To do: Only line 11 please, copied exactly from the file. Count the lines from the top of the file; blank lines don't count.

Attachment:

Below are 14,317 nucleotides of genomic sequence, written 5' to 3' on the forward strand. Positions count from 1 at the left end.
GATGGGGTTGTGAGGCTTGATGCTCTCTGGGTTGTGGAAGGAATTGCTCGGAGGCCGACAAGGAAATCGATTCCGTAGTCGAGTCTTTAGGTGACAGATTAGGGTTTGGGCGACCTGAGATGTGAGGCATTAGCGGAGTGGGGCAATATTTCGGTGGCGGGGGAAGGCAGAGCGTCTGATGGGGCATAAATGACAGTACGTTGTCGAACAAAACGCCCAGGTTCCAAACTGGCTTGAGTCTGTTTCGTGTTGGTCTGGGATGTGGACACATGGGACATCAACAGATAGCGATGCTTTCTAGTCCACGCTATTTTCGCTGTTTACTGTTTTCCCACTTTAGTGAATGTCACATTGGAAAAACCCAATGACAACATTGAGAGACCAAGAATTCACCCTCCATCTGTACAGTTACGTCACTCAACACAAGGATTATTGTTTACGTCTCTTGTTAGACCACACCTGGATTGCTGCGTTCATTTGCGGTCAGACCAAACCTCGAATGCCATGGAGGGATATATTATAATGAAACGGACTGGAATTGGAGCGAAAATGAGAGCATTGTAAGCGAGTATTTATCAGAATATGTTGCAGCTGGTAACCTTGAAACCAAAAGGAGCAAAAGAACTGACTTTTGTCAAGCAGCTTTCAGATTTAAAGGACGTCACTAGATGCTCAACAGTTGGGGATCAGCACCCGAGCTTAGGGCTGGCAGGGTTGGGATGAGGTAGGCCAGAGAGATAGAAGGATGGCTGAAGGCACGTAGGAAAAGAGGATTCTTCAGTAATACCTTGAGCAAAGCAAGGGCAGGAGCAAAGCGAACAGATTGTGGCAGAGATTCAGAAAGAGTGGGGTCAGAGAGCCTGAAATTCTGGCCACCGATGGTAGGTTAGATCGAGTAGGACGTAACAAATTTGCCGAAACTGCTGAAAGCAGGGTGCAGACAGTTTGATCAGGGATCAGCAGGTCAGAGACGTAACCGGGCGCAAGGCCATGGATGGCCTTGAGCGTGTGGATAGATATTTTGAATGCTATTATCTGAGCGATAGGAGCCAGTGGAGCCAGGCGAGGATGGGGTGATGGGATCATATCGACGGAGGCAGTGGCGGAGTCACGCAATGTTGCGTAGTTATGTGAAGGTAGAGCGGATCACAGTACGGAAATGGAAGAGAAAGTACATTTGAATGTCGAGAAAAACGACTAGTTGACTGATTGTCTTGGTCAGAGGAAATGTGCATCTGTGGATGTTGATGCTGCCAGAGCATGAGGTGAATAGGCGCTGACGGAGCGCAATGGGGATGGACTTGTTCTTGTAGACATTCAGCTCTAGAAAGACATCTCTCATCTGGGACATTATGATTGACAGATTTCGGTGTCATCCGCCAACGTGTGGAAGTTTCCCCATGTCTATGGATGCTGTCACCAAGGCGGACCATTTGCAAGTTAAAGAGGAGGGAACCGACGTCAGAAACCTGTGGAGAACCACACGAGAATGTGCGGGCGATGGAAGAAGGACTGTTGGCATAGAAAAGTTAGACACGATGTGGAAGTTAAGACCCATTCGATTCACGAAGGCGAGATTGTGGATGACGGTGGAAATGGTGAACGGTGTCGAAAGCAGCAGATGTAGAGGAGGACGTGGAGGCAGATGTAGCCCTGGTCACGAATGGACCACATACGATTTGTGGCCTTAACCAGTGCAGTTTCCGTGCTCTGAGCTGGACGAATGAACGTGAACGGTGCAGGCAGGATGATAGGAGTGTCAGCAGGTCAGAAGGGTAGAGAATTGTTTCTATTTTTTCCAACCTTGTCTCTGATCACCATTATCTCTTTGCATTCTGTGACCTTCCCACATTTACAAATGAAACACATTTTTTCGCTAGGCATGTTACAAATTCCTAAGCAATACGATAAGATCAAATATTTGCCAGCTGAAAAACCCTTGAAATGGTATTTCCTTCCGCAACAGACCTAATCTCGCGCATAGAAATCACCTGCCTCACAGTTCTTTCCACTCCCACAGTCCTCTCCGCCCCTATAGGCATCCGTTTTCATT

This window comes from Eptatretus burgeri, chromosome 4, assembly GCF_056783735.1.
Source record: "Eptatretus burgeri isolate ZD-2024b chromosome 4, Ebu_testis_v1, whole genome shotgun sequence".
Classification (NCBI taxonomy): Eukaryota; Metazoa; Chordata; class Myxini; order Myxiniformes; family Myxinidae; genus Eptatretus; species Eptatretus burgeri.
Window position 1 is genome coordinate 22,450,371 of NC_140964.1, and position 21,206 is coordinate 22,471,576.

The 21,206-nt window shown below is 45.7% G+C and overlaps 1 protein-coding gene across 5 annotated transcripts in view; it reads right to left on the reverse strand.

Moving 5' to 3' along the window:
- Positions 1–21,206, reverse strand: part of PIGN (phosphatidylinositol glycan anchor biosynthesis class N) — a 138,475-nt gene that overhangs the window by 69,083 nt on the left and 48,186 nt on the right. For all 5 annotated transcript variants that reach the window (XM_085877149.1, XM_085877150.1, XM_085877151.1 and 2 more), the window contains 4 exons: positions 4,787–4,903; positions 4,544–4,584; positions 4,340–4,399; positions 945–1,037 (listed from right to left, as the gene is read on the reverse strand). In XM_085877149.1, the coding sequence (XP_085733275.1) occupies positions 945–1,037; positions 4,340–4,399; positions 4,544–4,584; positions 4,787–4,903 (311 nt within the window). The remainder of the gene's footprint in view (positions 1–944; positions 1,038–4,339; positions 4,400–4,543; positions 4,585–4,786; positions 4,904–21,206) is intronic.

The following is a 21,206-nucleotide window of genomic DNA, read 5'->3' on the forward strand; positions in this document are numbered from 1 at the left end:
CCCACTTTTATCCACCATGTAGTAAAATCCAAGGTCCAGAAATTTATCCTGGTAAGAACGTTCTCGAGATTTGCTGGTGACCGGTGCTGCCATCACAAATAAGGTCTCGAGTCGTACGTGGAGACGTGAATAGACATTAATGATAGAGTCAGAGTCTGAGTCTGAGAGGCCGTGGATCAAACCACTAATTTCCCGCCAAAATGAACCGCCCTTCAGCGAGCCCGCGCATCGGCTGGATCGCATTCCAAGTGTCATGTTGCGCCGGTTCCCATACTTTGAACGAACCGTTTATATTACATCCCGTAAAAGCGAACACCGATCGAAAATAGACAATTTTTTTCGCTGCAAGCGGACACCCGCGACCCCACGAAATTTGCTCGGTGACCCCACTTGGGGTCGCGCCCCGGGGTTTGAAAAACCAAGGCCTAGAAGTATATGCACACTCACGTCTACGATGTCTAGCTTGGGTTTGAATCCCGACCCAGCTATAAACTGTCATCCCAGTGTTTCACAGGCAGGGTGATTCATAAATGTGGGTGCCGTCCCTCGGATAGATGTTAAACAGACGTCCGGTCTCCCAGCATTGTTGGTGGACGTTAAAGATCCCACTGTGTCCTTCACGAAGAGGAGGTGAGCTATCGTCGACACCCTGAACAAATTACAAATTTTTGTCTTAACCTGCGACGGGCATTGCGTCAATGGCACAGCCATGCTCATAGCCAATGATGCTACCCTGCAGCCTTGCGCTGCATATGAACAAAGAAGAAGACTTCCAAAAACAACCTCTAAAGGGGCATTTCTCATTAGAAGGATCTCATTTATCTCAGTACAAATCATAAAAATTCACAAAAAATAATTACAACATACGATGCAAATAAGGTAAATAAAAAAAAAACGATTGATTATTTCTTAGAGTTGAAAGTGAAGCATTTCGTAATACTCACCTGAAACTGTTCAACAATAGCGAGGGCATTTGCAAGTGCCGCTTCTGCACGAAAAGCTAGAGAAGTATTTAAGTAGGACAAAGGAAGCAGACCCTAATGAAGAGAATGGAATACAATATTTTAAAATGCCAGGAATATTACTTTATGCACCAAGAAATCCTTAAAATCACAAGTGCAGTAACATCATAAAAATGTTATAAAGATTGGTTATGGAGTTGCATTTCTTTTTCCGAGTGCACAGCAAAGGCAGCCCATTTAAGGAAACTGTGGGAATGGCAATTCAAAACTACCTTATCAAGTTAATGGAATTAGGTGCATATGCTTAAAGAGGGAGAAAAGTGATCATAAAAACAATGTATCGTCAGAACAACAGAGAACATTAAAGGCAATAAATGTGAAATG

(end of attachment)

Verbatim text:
CCCACTTTTATCCACCATGTAGTAAAATCCAAGGTCCAGAAATTTATCCTGGTAAGAACGTTCTCGAGATTTGCTGGTGACCGGTGCTGCCATCACAAATAAGGTCTCGAGTCGTACGTGGAGACGTGAATAGACATTAATGATAGAGTCAGAGTCTGAGTCTGAGAGGCCGTGGATCAAACCACTAATTTCCCGCCAAAATGAACCGCCCTTCAGCGAGCCCGCGCATCGGCTGGATCGCATTCCAAGTGTCATGTTGCGCCGGTTCCCATACTTTGAACGAACCGTTTATATTACATCCCGTAAAAGCGAACACCGATCGAAAATAGACAATTTTTTTCGCTGCAAGCGGACACCCGCGACCCCACGAAATTTGCTCGGTGACCCCACTTGGGGTCGCGCCCCGGGGTTTGAAAAACCAAGGCCTAGAAGTATATGCACACTCACGTCTACGATGTCTAGCTTGGGTTTGAATCCCGACCCAGCTATAAACTGTCATCCCAGTGTTTCACAGGCAGGGTGATTCATAAATGTGGGTGCCGTCCCTCGGATAGATGTTAAACAGACGTCCGGTCTCCCAGCATTGTTGGTGGACGTTAAAGATCCCACTGTGTCCTTCACGAAGAGGAGGTGAGCTATCGTCGACACCCTGAACAAATTACAAATTTTTGTCTTAACCTGCGACGGGCATTGCGTCAATGGCACAGCCATGCTCATAGCCAATGATGCTACCCTGCAGCCTTGCGCTGCATATGAACAAAGAAGAAGACTTCCAAAAACAACCTCTAAAGGGGCATTTCTCATTAGAAGGATCTCATTTATCTCAGTACAAATCATAAAAATTCACAAAAAATAATTACAACATACGATGCAAATAAGGTAAATAAAAAAAAAACGATTGATTATTTCTTAGAGTTGAAAGTGAAGCATTTCGTAATACTCACCTGAAACTGTTCAACAATAGCGAGGGCATTTGCAAGTGCCGCTTCTGCACGAAAAGCTAGAGAAGTATTTAAGTAGGACAAAGGAAGCAGACCCTAATGAAGAGAATGGAATACAATATTTTAAAATGCCAGGAATATTACTTTATGCACCAAGAAATCCTTAAAATCACAAGTGCAGTAACATCATAAAAATGTTATAAAGATTGGTTATGGAGTTGCATTTCTTTTTCCGAGTGCACAGCAAAGGCAGCCCATTTAAGGAAACTGTGGGAATGGCAATTCAAAACTACCTTATCAAGTTAATGGAATTAGGTGCATATGCTTAAAGAGGGAGAAAAGTGATCATAAAAACAATGTATCGTCAGAACAACAGAGAACATTAAAGGCAATAAATGTGAAATG